Poor Cody Petterson is despondent:
As a child, he had happily played and hiked among these statuesque conifers, which provide shelter to black bears and black-tailed deer. By the age of 37, he wanted to do his bit to conserve and repair the land.Gosh, that's terrible. What's happening?
But in the six years since he began, California has experienced severe drought, which scientists link to global warming, and 650 of Cody's 750 seedlings died.
In California, the effects of climate change are ubiquitous - recent years have produced record-breaking temperatures, earlier springs and less reliable rainfall.
That would indeed be worrying, what does the per-location rainfall data say? Well, although 2018 was 50% to 70% of "normal" level, it seems that 2019 has already been up to 20% above normal - and there's more unseasonably late rain to come this week. Even worse, the data shows that 2018 was particularly dry in SoCal (25% of normal), and yet is still significantly above normal this year.
So the fact that Cody (or the article's author Georgina Rannard) makes the inference that "climate change" is causing irreversible changes to the California climate seems to be less than conclusively proven by the available data.
Incidentally [prediction] this year is going to be a really bad year for fires in California. We've had a wet, long winter to allow grass to grow and thrive. We're having a second, late, belt of rain that will feed the undergrowth. Fire season is going to start late, but when it starts there's going to be a staggeringly high amount of tinder and fuel for the fires.
- Is this due to a change in weather? Sure! Very different from the past few years.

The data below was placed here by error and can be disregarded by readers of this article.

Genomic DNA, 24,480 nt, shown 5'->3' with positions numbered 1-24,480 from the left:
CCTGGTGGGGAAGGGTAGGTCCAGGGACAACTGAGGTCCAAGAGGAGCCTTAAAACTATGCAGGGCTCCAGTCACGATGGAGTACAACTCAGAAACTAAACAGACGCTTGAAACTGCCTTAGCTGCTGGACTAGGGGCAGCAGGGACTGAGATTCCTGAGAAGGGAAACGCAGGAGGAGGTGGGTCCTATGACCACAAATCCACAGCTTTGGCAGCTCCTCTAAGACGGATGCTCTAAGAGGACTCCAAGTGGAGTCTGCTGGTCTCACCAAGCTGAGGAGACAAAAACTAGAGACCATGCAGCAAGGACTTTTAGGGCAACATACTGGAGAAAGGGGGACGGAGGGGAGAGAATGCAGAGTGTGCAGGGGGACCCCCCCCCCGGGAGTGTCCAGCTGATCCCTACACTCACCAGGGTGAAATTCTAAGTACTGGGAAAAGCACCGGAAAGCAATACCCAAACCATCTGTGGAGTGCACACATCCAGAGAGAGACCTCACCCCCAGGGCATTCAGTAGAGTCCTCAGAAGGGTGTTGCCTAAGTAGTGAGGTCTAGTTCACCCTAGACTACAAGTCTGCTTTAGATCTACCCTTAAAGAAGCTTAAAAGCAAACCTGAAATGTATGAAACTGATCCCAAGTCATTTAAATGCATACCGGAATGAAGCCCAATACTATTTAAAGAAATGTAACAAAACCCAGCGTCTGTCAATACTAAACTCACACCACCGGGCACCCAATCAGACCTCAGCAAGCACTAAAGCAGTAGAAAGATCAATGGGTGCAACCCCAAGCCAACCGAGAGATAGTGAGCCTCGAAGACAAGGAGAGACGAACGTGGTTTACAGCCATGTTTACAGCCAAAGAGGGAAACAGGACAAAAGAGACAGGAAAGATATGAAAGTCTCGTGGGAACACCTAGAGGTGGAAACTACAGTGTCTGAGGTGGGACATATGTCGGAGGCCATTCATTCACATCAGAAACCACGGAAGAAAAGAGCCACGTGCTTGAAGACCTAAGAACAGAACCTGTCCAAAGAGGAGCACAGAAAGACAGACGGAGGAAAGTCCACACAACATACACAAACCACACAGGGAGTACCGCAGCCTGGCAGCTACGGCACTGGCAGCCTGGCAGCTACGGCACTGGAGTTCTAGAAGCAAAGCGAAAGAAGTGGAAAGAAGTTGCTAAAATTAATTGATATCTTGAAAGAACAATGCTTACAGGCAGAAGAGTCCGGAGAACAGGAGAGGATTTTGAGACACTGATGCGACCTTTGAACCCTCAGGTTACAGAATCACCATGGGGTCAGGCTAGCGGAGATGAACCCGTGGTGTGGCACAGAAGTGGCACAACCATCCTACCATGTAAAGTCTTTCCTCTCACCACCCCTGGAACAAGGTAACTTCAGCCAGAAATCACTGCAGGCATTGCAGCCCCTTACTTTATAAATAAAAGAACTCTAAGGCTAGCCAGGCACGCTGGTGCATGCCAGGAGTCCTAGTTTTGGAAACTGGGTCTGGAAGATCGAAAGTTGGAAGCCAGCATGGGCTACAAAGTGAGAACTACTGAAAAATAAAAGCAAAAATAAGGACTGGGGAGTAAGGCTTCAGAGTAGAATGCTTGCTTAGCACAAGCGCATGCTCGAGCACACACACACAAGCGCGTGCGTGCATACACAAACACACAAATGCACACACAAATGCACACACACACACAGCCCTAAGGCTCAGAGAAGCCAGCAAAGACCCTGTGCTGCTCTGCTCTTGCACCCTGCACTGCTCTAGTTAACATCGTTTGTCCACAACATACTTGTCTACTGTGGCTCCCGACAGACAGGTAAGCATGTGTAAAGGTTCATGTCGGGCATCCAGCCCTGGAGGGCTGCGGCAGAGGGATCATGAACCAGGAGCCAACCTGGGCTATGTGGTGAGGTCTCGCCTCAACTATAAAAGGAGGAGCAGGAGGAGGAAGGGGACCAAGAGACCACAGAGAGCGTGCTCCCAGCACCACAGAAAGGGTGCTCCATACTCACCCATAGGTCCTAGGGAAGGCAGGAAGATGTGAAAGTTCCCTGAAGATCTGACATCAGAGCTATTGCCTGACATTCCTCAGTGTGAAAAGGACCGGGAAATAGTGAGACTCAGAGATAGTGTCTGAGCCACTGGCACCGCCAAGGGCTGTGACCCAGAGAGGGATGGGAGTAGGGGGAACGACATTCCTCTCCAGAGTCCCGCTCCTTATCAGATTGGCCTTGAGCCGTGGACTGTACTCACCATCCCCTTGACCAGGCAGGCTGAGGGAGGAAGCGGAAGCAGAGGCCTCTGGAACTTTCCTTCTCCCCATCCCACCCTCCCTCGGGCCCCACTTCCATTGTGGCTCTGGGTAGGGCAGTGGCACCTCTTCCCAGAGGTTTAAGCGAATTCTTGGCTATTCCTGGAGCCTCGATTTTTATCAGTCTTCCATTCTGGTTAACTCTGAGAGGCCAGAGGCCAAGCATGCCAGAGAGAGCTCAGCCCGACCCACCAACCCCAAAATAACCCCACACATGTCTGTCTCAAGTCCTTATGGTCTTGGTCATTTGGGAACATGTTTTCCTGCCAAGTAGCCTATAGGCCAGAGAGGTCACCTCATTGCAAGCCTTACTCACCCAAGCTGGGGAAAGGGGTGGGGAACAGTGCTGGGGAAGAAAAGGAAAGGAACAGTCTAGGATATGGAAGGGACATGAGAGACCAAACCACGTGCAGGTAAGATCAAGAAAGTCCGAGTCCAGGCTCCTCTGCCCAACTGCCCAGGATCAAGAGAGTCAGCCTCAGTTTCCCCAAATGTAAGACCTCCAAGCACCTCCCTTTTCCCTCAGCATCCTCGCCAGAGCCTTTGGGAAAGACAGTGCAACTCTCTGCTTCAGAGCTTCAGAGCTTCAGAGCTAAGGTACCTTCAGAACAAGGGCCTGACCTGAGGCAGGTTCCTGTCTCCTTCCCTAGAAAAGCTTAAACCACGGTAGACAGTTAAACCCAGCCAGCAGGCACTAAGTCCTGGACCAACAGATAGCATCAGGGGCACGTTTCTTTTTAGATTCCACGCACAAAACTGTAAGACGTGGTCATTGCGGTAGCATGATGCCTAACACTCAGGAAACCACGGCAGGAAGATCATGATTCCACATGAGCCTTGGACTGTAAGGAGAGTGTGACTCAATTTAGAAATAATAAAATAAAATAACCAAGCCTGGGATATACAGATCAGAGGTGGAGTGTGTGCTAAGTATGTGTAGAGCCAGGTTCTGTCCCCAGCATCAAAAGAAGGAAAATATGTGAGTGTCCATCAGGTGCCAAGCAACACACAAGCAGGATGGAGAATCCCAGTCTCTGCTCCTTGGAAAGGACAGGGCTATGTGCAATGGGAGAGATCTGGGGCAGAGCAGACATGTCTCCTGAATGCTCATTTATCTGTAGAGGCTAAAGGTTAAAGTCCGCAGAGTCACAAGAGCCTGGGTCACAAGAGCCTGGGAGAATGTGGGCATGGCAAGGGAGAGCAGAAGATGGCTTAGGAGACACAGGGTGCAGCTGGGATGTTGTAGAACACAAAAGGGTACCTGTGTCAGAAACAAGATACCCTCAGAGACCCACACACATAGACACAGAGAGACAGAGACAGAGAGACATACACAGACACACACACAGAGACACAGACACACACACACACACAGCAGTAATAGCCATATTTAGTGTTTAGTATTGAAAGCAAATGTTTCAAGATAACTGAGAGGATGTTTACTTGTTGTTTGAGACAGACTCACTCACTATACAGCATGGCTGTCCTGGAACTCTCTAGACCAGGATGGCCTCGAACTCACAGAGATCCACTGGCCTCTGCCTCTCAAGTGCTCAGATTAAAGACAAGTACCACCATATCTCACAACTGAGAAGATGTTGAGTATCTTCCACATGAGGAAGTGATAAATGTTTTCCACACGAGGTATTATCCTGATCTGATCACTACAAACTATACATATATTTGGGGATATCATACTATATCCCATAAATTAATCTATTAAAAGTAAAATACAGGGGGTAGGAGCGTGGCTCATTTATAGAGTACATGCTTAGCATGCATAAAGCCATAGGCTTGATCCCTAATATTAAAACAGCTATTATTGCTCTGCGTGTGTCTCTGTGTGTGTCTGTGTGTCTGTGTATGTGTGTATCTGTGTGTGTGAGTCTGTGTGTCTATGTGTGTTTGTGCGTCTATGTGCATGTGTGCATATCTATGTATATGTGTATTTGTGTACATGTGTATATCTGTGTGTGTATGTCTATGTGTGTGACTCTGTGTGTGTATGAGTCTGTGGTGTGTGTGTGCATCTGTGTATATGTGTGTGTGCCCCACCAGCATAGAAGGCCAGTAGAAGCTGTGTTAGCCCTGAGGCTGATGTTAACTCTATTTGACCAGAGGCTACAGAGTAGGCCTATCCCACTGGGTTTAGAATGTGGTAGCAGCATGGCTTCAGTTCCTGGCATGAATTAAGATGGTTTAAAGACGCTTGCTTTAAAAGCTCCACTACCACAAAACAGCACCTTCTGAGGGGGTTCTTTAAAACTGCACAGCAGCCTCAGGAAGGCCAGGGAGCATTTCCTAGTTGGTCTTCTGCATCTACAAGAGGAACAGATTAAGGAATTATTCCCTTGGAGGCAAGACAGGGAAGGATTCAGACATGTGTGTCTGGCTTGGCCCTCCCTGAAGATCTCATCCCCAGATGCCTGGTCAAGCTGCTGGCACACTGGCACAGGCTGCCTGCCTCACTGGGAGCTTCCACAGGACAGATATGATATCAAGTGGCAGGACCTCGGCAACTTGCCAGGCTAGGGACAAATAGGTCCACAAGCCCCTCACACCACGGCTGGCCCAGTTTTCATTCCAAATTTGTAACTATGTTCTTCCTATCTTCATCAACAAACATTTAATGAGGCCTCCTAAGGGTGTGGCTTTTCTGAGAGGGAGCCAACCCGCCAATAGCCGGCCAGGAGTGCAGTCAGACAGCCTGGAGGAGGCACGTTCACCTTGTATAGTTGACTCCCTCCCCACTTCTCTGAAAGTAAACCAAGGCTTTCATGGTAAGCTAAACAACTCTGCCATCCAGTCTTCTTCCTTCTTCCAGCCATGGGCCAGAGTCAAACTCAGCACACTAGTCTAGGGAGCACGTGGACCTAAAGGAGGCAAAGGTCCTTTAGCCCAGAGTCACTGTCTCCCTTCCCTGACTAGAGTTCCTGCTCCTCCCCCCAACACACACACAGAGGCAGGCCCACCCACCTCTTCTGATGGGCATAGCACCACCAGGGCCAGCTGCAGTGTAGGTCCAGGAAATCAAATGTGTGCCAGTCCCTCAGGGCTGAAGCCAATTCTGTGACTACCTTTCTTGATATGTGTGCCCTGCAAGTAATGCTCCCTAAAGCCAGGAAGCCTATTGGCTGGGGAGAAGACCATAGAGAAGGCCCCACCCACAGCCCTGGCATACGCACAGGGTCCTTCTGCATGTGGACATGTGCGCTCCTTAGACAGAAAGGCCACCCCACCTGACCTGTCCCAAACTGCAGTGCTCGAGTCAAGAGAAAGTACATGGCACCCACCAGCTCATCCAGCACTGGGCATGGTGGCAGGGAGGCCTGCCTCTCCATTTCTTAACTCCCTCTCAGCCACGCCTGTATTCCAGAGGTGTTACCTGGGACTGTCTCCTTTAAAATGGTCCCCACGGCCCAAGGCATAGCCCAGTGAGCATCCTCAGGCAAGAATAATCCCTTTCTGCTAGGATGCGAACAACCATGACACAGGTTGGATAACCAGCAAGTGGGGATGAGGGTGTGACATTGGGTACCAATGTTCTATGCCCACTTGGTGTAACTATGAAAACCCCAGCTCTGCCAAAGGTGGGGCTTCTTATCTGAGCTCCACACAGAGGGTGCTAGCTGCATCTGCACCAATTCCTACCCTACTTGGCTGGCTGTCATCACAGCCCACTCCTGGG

- Is it due to "climate change"? Sure! The climate is always changing.
- Is it due to man-made contributions? Definitely, but not the way you might think:
It’s counterintuitive, but the United States’ history of suppressing wildfires has actually made present-day wildfires worse.(New York Times, by the way)
“For the last century we fought fire, and we did pretty well at it across all of the Western United States,” Dr. Williams said. “And every time we fought a fire successfully, that means that a bunch of stuff that would have burned didn’t burn. And so over the last hundred years we’ve had an accumulation of plants in a lot of areas.
What's more, California has been very "successful" at preventing controlled burns, and preventing people from cutting down trees and brush near their houses to make their areas defensible against fire, which has resulted in a huge source of fire fuel right next to where people live. Great job, guys.
I assume the environmental lawyers all live in San Francisco and Sacramento, which are 95% concrete and immune to the consequences of their actions...